The Senate is split 53-47, meaning Democrats would need at least four Republicans to break with their party to block a nomination from moving forward. In the days after Ginsburg's death, two Republican senators, Lisa Murkowski of Alaska and Susan Collins of Maine, said they opposed moving forward on a Supreme Court nomination before Election Day.

Fact check: Image showing fly on Amy Coney Barrett’s shoulder during hearing posted as a joke

  Fact check: Image showing fly on Amy Coney Barrett’s shoulder during hearing posted as a joke A viral image of a fly on Amy Coney Barrett's shoulder during her Senate hearing is satirical. The poster and video footage confirm there was no fly.A viral image appears to show a fly on Barrett’s shoulder as she sat during the first day of her Senate hearings. A timestamp in the top left corner of the images reveals that it was taken at 2:08 p.m. ET on Capitol Hill.

The confirmation hearings for Judge Amy Coney Barrett will officially kick off on Monday despite criticism Here 's what you need to know about Amy Coney Barrett ' s Supreme Court confirmation hearings. U . S . Judge Amy Coney Barrett , who has been nominated to the U . S . Supreme Court

US President Donald Trump will reportedly nominate Amy Coney Barrett , a favourite of social conservatives, to be the new Supreme Court justice. The president' s decision - to be revealed at the White House on Saturday - has been confirmed to the BBC' s US partner CBS News and other US

Sen. Dianne Feinstein, D-Calif., the top Democrat on the Judiciary Committee, acknowledged Sept. 24 she did not have the power to block Trump's nominee from passing through the Republican-controlled Senate.

"Neither this committee nor the Senate should consider a nomination at this time," she said Thursday during a meeting of the Senate Judiciary Committee. "I recognize I don’t have the power to carry that through, but I feel it very deeply."

More: What to watch for when Kamala Harris questions Amy Coney Barrett at her nomination hearing this week

More: Supreme Court nominee Amy Barrett signed anti-abortion letter accompanying ad calling to overturn Roe v. Wade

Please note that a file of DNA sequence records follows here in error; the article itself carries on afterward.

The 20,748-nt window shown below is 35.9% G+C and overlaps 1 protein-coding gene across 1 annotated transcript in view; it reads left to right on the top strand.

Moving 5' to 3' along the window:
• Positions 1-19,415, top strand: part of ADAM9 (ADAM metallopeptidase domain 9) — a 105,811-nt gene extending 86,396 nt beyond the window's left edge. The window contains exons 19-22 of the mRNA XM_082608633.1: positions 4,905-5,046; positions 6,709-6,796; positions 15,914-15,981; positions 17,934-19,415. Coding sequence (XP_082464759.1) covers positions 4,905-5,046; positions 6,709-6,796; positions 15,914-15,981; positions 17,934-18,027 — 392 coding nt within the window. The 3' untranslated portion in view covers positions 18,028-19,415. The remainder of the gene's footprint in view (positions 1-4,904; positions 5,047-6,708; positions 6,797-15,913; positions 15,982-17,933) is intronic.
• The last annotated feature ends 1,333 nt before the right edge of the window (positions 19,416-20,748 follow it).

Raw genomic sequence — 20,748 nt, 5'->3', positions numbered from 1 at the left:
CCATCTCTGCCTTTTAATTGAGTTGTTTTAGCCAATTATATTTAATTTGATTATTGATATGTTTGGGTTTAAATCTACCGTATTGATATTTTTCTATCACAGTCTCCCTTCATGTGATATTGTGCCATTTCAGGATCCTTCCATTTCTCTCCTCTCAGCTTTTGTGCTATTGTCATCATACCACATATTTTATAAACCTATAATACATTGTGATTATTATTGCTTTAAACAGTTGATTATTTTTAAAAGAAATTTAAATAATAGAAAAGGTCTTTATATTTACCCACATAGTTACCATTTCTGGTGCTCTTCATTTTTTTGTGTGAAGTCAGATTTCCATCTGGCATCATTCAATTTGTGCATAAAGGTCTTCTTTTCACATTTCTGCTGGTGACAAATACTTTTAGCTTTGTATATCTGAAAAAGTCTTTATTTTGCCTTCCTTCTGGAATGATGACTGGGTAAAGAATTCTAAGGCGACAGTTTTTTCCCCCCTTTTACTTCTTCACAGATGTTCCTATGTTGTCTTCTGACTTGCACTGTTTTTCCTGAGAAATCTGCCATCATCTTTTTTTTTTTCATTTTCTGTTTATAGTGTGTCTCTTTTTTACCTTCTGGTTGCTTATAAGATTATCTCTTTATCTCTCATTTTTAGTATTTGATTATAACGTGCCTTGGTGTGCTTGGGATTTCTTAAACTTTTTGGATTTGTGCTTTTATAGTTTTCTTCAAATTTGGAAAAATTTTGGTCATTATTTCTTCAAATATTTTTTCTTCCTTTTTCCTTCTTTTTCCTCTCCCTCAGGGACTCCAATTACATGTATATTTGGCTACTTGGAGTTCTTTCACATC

Sept. 26: Trump picks Barrett

Trump announced Barrett, a federal appeals court judge, as his nominee in a ceremony in the Rose Garden.

"Her qualifications are unsurpassed, and her record is beyond reproach. This should be a straightforward and prompt confirmation," Trump said. The same day, Graham announced her confirmation hearings would begin on Oct. 12, with the goal of forwarding her nomination to the full Senate by Oct. 26.

Trump-Biden town halls, Amy Coney Barrett hearings, Medicare open enrollment begins: 5 things to know Thursday

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Supreme Court nominee Amy Coney Barrett is set to tell senators during her confirmation hearing on Monday that while she has been nominated to fill Barrett will also say that she has never let the law define her identity or crowd out the rest of her life. She says a similar principle applies to the courts

President Donald Trump on Saturday announced he is nominating Judge Amy Coney Barrett to replace the late Justice Ruth Bader Ginsburg on the Supreme Court in a flag-bedecked ceremony at the White House Rose Garden.

At the ceremony, Trump spoke to a largely unmasked crowd of over 200 people without much distance between seats. Since then, the president, a number of top aides, and lawmakers all tested positive for COVID-19, and top health experts, including the nation's top infectious disease expert Dr. Anthony Fauci, called it a "superspreader" event for COVID-19.

Two members of the Senate Judiciary Committee, Sen. Thom Tillis, R-N.C., and Sen. Mike Lee, R-Utah, tested positive for COVID-19 earlier this month, but they are expected to attend the confirmation hearings either virtually or in person.

More: Here's everyone at the White House Rose Garden SCOTUS event now called a likely 'superspreader.' Help us ID them all.

Sept. 29: Barrett meets with GOP senators

Barrett started one-on-one meetings on Capitol Hill with senators, all Republicans, on Sept. 29. After meeting with her, Graham praised her as "one of the most qualified people ever nominated to the Supreme Court" and "really good at everything" she has chosen to do in life.

The nominee tested negative for COVID-19 after her meetings with the senators.

Several Democratic senators opted to skip the meetings with Barrett, calling the nomination "illegitimate."

A Democratic senator did not meet with Barrett until Oct. 1, when Sen. Joe Manchin, D-W.V., a moderate Democrat who voted for both of Trump's previous Supreme Court nominees, met with Barrett. Altogether, at least seven Democrats met or spoke with Barrett by phone, including Sens. Amy Klobuchar, D-Minn., and Cory Booker, D-N.J. Both Booker and Klobuchar served on the Senate Judiciary Committee.

This article originally appeared on USA TODAY: How we got here: The battle over Amy Coney Barrett's nomination to the Supreme Court, recapped

Fact check: True claim about Harris failing bar exam on first try and Barrett's law school rank .
A post compares the early career qualifications of Judge Amy Coney Barrett and Sen. Kamala Harris. We rate this claim true.One user took to Facebook to compare the qualifications of the conservative Supreme Court nominee and the Democratic vice presidential nominee.